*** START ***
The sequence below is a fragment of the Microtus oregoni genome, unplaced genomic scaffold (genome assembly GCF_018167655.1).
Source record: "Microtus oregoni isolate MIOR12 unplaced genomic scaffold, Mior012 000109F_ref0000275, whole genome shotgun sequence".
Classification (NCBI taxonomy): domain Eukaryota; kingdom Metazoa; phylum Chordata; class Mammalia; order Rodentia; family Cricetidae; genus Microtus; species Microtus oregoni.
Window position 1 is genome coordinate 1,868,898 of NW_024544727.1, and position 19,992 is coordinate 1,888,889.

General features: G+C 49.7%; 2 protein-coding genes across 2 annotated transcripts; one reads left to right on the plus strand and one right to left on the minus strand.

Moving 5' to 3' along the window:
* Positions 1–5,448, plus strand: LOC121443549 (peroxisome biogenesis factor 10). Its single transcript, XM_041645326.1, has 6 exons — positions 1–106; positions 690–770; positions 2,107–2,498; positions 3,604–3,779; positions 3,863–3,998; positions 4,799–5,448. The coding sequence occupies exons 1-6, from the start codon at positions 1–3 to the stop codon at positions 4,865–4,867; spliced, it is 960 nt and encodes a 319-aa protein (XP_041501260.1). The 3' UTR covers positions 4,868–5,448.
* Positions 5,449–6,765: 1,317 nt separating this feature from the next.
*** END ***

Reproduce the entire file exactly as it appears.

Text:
The sequence below is a fragment of the Microtus oregoni genome, unplaced genomic scaffold (genome assembly GCF_018167655.1).
Source record: "Microtus oregoni isolate MIOR12 unplaced genomic scaffold, Mior012 000109F_ref0000275, whole genome shotgun sequence".
Classification (NCBI taxonomy): domain Eukaryota; kingdom Metazoa; phylum Chordata; class Mammalia; order Rodentia; family Cricetidae; genus Microtus; species Microtus oregoni.
Window position 1 is genome coordinate 1,868,898 of NW_024544727.1, and position 19,992 is coordinate 1,888,889.

General features: G+C 49.7%; 2 protein-coding genes across 2 annotated transcripts; one reads left to right on the plus strand and one right to left on the minus strand.

Moving 5' to 3' along the window:
* Positions 1–5,448, plus strand: LOC121443549 (peroxisome biogenesis factor 10). Its single transcript, XM_041645326.1, has 6 exons — positions 1–106; positions 690–770; positions 2,107–2,498; positions 3,604–3,779; positions 3,863–3,998; positions 4,799–5,448. The coding sequence occupies exons 1-6, from the start codon at positions 1–3 to the stop codon at positions 4,865–4,867; spliced, it is 960 nt and encodes a 319-aa protein (XP_041501260.1). The 3' UTR covers positions 4,868–5,448.
* Positions 5,449–6,765: 1,317 nt separating this feature from the next.